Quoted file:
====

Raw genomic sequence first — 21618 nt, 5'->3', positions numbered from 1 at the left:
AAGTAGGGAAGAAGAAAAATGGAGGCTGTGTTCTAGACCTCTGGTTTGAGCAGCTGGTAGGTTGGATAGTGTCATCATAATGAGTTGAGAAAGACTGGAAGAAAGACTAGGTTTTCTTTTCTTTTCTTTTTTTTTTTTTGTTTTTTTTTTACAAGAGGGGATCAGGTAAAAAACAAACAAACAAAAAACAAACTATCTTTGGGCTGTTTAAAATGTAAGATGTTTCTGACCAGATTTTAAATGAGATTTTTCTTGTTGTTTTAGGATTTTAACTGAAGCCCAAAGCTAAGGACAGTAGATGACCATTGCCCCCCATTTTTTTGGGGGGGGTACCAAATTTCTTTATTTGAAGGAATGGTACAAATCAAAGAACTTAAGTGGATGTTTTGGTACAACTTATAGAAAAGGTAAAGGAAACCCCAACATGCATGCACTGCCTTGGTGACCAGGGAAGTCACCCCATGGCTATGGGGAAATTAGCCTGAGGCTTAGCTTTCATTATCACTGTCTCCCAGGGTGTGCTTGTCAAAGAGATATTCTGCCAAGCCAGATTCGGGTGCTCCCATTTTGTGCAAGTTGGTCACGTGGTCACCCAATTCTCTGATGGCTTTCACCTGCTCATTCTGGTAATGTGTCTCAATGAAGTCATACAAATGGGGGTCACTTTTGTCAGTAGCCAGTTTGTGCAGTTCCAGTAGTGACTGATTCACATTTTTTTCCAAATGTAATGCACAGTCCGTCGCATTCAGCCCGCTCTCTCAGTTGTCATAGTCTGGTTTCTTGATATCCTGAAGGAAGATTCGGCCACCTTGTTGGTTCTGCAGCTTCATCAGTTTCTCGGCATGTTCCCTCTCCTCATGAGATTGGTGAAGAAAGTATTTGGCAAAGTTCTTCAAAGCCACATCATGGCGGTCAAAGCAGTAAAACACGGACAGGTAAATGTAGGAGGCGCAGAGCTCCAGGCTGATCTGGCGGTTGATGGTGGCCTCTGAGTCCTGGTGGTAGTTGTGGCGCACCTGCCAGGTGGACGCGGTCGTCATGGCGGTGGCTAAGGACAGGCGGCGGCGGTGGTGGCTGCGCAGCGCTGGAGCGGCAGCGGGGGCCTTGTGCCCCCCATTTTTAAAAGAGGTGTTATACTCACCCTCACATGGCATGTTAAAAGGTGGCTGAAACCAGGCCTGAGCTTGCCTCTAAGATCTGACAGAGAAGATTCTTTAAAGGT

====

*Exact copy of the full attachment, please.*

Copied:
Raw genomic sequence first — 21618 nt, 5'->3', positions numbered from 1 at the left:
AAGTAGGGAAGAAGAAAAATGGAGGCTGTGTTCTAGACCTCTGGTTTGAGCAGCTGGTAGGTTGGATAGTGTCATCATAATGAGTTGAGAAAGACTGGAAGAAAGACTAGGTTTTCTTTTCTTTTCTTTTTTTTTTTTTGTTTTTTTTTTACAAGAGGGGATCAGGTAAAAAACAAACAAACAAAAAACAAACTATCTTTGGGCTGTTTAAAATGTAAGATGTTTCTGACCAGATTTTAAATGAGATTTTTCTTGTTGTTTTAGGATTTTAACTGAAGCCCAAAGCTAAGGACAGTAGATGACCATTGCCCCCCATTTTTTTGGGGGGGGTACCAAATTTCTTTATTTGAAGGAATGGTACAAATCAAAGAACTTAAGTGGATGTTTTGGTACAACTTATAGAAAAGGTAAAGGAAACCCCAACATGCATGCACTGCCTTGGTGACCAGGGAAGTCACCCCATGGCTATGGGGAAATTAGCCTGAGGCTTAGCTTTCATTATCACTGTCTCCCAGGGTGTGCTTGTCAAAGAGATATTCTGCCAAGCCAGATTCGGGTGCTCCCATTTTGTGCAAGTTGGTCACGTGGTCACCCAATTCTCTGATGGCTTTCACCTGCTCATTCTGGTAATGTGTCTCAATGAAGTCATACAAATGGGGGTCACTTTTGTCAGTAGCCAGTTTGTGCAGTTCCAGTAGTGACTGATTCACATTTTTTTCCAAATGTAATGCACAGTCCGTCGCATTCAGCCCGCTCTCTCAGTTGTCATAGTCTGGTTTCTTGATATCCTGAAGGAAGATTCGGCCACCTTGTTGGTTCTGCAGCTTCATCAGTTTCTCGGCATGTTCCCTCTCCTCATGAGATTGGTGAAGAAAGTATTTGGCAAAGTTCTTCAAAGCCACATCATGGCGGTCAAAGCAGTAAAACACGGACAGGTAAATGTAGGAGGCGCAGAGCTCCAGGCTGATCTGGCGGTTGATGGTGGCCTCTGAGTCCTGGTGGTAGTTGTGGCGCACCTGCCAGGTGGACGCGGTCGTCATGGCGGTGGCTAAGGACAGGCGGCGGCGGTGGTGGCTGCGCAGCGCTGGAGCGGCAGCGGGGGCCTTGTGCCCCCCATTTTTAAAAGAGGTGTTATACTCACCCTCACATGGCATGTTAAAAGGTGGCTGAAACCAGGCCTGAGCTTGCCTCTAAGATCTGACAGAGAAGATTCTTTAAAGGT